“The industry in general still fights being a good old boy’s network,” Cole said. She said a lot of backward thinking happens when industry norms are perpetuated by constantly measuring yourself by what your competition does. “If you break out of that, you will kill your competition,” she said.

A 60-hour workweek for salespeople is one tradition that hasn’t been carried on by the sisters of savings. “You’re only on the schedule for 40 hours,” Cole shared. “One of our female salespeople has three kids. Her schedule is just different; and she does a great job for us. “ Cole says this approach has also helped Hare Chevy tap into valuable millennial talent.

Brandi Holmes began at Hare Chevrolet as a BDC representative and quickly began to take on increasing levels of responsibility. She was recently promoted to the Director of Business Development and will celebrate three years with the dealership in January. She came from a family that had worked in the car business and she even worked as a receptionist at another dealership before going to college.

“The Hare Chevrolet family is a different atmosphere than other car dealerships,” she said. She shared that Courtney and Monica’s openness to and encouragement of ideas has her in love with an industry that she never expected to be a part of post-college. “They don’t get that lock-brain, like stuck on one way to do things,” she said. “It’s a constant creative process and we’re always trying to do the next best thing.”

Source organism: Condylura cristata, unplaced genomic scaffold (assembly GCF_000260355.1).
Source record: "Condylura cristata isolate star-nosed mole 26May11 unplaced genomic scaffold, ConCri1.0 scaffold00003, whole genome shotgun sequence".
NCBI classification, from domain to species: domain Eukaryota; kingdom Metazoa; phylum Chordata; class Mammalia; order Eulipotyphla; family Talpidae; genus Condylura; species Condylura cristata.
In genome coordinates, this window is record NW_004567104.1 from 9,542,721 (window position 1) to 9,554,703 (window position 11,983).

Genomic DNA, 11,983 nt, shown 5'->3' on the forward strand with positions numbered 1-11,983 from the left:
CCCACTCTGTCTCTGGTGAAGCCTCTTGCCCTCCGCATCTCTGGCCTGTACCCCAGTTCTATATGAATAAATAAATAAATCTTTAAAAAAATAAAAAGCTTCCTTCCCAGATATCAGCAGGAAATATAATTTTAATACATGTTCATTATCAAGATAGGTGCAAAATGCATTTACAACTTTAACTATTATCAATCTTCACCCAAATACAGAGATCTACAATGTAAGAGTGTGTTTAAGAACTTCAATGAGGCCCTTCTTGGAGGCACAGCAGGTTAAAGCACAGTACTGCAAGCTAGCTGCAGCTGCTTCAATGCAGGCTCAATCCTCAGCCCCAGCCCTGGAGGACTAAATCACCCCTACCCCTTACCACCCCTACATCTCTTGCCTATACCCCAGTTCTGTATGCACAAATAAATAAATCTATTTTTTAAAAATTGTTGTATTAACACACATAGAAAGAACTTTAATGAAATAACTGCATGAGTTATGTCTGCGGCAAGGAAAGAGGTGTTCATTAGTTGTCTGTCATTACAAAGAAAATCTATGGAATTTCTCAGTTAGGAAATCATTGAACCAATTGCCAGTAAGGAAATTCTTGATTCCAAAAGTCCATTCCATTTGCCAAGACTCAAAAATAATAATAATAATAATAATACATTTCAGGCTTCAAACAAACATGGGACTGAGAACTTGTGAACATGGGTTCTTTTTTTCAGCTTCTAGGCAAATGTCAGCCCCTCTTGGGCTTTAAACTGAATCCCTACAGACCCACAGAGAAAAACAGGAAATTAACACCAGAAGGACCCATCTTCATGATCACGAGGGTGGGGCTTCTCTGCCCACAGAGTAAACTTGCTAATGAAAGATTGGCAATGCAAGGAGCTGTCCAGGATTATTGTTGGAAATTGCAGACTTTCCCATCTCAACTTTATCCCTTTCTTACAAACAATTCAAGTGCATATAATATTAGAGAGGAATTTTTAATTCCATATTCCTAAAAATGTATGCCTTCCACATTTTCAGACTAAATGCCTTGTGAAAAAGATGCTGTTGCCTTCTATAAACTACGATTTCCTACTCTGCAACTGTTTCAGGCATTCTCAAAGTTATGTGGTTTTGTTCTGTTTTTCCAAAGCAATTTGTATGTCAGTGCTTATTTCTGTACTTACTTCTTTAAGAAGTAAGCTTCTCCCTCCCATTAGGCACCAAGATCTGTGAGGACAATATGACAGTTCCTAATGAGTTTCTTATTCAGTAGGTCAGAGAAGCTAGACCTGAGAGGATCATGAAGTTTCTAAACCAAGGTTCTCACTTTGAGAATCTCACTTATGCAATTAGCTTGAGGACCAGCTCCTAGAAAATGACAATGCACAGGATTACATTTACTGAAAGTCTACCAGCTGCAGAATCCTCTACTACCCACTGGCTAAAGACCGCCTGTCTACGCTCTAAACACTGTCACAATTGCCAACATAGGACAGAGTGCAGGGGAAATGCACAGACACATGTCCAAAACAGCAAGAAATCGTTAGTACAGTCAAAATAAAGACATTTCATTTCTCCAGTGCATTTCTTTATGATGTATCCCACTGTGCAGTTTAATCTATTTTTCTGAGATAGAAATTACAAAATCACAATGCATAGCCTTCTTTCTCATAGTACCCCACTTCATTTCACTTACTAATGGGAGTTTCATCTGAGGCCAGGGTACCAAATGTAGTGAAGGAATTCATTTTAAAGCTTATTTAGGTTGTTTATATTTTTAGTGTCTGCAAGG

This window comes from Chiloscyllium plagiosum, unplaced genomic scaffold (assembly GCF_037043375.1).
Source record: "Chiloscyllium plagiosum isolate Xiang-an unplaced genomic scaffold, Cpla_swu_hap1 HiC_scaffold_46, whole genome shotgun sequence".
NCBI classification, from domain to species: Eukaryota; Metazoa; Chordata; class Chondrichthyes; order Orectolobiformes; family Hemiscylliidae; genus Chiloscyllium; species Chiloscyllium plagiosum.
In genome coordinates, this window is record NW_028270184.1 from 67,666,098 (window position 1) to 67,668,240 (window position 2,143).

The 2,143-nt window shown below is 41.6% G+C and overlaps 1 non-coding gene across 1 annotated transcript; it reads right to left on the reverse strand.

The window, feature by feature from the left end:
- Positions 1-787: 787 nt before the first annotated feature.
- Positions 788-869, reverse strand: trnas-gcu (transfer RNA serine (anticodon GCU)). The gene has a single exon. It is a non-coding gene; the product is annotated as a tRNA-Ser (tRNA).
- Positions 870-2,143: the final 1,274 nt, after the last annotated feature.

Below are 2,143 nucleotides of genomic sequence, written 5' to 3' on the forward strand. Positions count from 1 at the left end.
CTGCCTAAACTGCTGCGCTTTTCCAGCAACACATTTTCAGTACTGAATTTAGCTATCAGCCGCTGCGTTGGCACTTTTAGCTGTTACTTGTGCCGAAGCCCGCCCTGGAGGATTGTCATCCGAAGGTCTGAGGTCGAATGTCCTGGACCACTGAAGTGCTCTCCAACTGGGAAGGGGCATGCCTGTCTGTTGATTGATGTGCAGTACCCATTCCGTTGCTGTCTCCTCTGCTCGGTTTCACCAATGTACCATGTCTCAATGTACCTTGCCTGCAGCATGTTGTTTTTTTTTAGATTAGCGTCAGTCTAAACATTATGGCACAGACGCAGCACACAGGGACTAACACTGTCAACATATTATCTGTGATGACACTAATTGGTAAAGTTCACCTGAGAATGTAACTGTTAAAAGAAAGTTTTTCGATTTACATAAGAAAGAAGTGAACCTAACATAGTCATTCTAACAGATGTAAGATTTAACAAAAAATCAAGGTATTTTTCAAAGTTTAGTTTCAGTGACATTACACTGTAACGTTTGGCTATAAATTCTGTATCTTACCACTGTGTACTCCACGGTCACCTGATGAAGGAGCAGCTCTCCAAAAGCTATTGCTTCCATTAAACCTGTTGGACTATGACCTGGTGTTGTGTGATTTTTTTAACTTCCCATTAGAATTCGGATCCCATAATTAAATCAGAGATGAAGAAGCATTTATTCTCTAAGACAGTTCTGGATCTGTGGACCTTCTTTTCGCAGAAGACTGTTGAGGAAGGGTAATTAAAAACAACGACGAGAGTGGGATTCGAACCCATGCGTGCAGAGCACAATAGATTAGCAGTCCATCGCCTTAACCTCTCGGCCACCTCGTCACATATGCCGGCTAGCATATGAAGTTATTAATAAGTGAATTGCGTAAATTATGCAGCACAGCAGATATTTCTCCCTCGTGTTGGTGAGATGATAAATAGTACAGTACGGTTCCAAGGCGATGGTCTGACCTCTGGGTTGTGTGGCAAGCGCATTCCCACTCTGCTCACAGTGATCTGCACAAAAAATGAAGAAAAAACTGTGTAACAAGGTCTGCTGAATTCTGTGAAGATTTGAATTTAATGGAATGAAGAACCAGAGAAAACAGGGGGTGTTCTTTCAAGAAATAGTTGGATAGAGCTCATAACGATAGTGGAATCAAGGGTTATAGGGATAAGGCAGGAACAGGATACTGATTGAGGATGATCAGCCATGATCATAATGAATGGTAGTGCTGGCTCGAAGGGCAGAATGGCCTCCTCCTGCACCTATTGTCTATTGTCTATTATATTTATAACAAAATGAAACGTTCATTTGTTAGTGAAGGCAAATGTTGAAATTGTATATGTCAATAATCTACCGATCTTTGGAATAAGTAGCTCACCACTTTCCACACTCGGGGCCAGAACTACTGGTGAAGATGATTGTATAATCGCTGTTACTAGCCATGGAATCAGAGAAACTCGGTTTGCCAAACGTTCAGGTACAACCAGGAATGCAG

Holmes shared that they keep the creative juices flowing in a variety of ways:

  • Leadership is encouraged to always have 3 projects moving to better their department
  • New process implementations are supported by a representative from each department affected in a series of planning meetings (from newbies to dealer/principals, every representative is a valued contributor)
  • Studying ideas from books, 20 Groups, conferences; continued education and exploration outside the dealership is supported by executive leadership

She said with the amount of support the teams are given at Hare Chevy, it’s tough to fail and the leadership really allows employees to thrive.

We asked Courtney Cole what she would tell young women interested in, or even apprehensive of, the automotive industry and she said, “If the culture is right, it can be a ton of fun; our people love building things.”

Continue following our women in automotive series, where DrivingSales will share stories from passionate industry leaders like the sisters of savings, who mold their dealerships into places of growth, engagement, and fun – and as a result are killing it in sales and attracting and retaining more qualified talent.

Part 1: Women In Automotive Series

About the Author:

The DrivingSales News team is dedicated to breaking the relevant and the tough stories affecting car dealers. Have questions for DrivingSales News? Reach the team at news@drivingsales.com.

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    Mike Vander

    Courtney and Monica are the epitome of leadership. They foster career development while giving back to the community. Yes, sales can be intimidating to many people and it takes a certain personality to thrive at it. I think Hare does an incredible job of driving showroom traffic (their commercials are great!) and getting business by referral .

    Susan Jennings

    They each and their staff give back to the community in so many ways. Part of their culture and their family history.

    Mike Jeffs

    Sorry Becca, there was an error on eNewsletter. It’s an article not a video. Sorry for the confusion.

    Becca

    Where is the video?